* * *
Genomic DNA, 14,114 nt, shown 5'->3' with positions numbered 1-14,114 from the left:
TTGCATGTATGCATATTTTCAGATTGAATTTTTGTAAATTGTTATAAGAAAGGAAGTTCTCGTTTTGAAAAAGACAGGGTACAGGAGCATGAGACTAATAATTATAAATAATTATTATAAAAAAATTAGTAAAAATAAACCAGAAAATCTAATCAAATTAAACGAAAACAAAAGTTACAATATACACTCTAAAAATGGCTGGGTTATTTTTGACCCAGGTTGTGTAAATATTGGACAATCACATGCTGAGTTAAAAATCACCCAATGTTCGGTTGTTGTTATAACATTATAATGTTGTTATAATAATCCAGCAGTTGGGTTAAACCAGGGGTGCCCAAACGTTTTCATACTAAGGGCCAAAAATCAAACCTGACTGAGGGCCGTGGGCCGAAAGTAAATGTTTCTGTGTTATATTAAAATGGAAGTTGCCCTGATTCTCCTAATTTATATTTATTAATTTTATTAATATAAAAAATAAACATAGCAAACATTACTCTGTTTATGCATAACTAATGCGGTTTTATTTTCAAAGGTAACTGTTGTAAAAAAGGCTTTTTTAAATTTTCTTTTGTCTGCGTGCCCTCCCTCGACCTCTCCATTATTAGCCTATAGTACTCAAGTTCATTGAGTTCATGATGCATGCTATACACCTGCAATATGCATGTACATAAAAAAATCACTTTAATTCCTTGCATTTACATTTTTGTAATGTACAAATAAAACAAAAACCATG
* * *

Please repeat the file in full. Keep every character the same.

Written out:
Genomic DNA, 14,114 nt, shown 5'->3' with positions numbered 1-14,114 from the left:
TTGCATGTATGCATATTTTCAGATTGAATTTTTGTAAATTGTTATAAGAAAGGAAGTTCTCGTTTTGAAAAAGACAGGGTACAGGAGCATGAGACTAATAATTATAAATAATTATTATAAAAAAATTAGTAAAAATAAACCAGAAAATCTAATCAAATTAAACGAAAACAAAAGTTACAATATACACTCTAAAAATGGCTGGGTTATTTTTGACCCAGGTTGTGTAAATATTGGACAATCACATGCTGAGTTAAAAATCACCCAATGTTCGGTTGTTGTTATAACATTATAATGTTGTTATAATAATCCAGCAGTTGGGTTAAACCAGGGGTGCCCAAACGTTTTCATACTAAGGGCCAAAAATCAAACCTGACTGAGGGCCGTGGGCCGAAAGTAAATGTTTCTGTGTTATATTAAAATGGAAGTTGCCCTGATTCTCCTAATTTATATTTATTAATTTTATTAATATAAAAAATAAACATAGCAAACATTACTCTGTTTATGCATAACTAATGCGGTTTTATTTTCAAAGGTAACTGTTGTAAAAAAGGCTTTTTTAAATTTTCTTTTGTCTGCGTGCCCTCCCTCGACCTCTCCATTATTAGCCTATAGTACTCAAGTTCATTGAGTTCATGATGCATGCTATACACCTGCAATATGCATGTACATAAAAAAATCACTTTAATTCCTTGCATTTACATTTTTGTAATGTACAAATAAAACAAAAACCATG